Analysis of extracellular forms of CDCP1.

Figure 5: Analysis of extracellular forms of CDCP1. (A) A graphic representation of CDCP1 with important structural features noted. Shown is the cleavage site for processing of the membrane signal peptide (aa29) and extracellular processing of the ectodomain (aa368, 369). Antibodies targeting the extracellular domain and intracellular domain are indicated juxtaposed to the CDCP1 epitope. (B) Western analysis of indicated prostate cell lines with anti-CDCP1 (mAB309137) that only recognizes the extracellular ectodomain. HMW-CDCP1 and soluble forms of CDCP1 are indicated. (C) Analysis of extracellular CDCP1 derived from DU145 prostate line. Whole cell lysates, serum-free conditioned medium (SFCM), supernatant following 20,000 g, SFCM depleted of extracellular vesicles (SFCM-EVs) and extracellular vesicle (EVs) fractions were analyzed as indicated. The same transfer filter was immunoblotted with anti-CDCP1 specific to the extracellular domain (mAB309137, upper panel) and to the intracellular domain (CS4115, lower panel).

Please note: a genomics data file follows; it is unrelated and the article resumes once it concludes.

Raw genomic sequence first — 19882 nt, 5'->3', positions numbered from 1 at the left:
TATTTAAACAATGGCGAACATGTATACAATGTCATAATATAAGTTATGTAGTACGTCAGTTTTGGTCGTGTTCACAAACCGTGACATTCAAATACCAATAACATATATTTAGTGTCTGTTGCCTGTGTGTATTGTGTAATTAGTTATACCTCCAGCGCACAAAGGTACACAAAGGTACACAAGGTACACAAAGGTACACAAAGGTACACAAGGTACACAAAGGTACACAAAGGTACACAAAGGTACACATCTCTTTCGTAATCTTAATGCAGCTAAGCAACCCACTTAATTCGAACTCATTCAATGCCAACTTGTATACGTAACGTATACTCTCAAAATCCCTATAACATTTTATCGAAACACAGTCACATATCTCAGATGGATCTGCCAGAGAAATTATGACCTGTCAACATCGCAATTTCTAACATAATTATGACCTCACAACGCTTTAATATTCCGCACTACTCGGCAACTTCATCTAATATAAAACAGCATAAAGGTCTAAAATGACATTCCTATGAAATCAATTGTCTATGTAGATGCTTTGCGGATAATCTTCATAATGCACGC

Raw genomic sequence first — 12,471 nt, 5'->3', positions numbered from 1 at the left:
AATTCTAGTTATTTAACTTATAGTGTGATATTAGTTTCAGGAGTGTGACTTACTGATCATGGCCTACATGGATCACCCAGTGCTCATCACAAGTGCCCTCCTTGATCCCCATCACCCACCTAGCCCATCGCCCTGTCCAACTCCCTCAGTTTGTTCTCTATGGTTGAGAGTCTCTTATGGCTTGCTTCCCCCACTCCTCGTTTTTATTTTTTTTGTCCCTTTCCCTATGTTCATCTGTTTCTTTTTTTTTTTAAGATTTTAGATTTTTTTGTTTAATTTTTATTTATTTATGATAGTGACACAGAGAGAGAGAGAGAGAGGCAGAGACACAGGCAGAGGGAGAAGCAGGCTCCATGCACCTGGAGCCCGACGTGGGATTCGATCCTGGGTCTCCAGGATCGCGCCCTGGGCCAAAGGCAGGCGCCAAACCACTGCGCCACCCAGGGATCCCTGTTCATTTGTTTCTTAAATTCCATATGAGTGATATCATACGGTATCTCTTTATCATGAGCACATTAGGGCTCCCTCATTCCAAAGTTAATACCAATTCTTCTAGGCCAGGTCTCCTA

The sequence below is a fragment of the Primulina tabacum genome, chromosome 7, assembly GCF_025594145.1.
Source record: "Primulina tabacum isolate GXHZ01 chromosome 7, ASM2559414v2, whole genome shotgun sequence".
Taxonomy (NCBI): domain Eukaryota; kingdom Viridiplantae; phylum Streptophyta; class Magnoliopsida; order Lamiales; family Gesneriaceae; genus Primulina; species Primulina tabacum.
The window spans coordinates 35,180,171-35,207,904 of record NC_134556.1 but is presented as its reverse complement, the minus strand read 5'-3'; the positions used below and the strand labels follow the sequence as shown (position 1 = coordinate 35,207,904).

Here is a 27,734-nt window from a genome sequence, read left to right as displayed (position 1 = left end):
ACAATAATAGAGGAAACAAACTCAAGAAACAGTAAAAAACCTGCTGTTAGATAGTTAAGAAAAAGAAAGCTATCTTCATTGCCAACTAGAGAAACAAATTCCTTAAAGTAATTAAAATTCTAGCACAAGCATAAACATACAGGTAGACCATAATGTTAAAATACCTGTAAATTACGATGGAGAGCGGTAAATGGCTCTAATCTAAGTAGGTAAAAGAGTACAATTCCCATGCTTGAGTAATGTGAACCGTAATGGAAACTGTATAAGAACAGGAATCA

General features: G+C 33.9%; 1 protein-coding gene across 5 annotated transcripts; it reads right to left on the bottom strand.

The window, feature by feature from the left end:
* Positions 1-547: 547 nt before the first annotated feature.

We expanded our analysis of CDCP1 in DU145 to include fractionation of whole cell lysate, SFCM, extracellular vesicle cleared SFCM (SFCM-EVs), and extracellular vesicles (EVs). We then separated the proteins via SDS-PAGE and immunoblotted with extracellular-specific (upper panel) and intracellular-specific (lower panel) CDCP1 antibodies (Figure 5C). The DU145 whole cell lysate revealed a HMW 135 kDa species that was recognized by both antibodies, as expected. In addition, whole cell lysate expressed the 70 kDa LMW-CDCP1 only recognized by the intracellular-specific antibody. Analysis of the SFCM revealed expression of the soluble 65 kDa CDCP1 as well as the 135 kDa HMW and 70 kDa LMW forms. This is reflective of the SFCM containing vesicle-bound forms of CDCP1. When we examined the extracellular vesicular fraction, we observed an enrichment of the 135 kDa HMW and 70 kDa LMW forms as would be expected if the membrane bound forms of CDCP1 were processed into extracellular vesicles. We also observed an enrichment of the soluble 65 kDa form in extracellular vesicles. Interestingly, we observed that the extracellular vesicular fraction was enriched for the novel 110 kDa ectodomain form as well as a 25 kDa membrane-bound cytoplasmic form of CDCP1. Cleavage of the HMW 135 kDa protein at the extracellular interface would produce a 110 kDa ectodomain and a 25 kDa membrane bound protein. These data demonstrate that CDCP1 processing and activation are linked to microvesicle formation.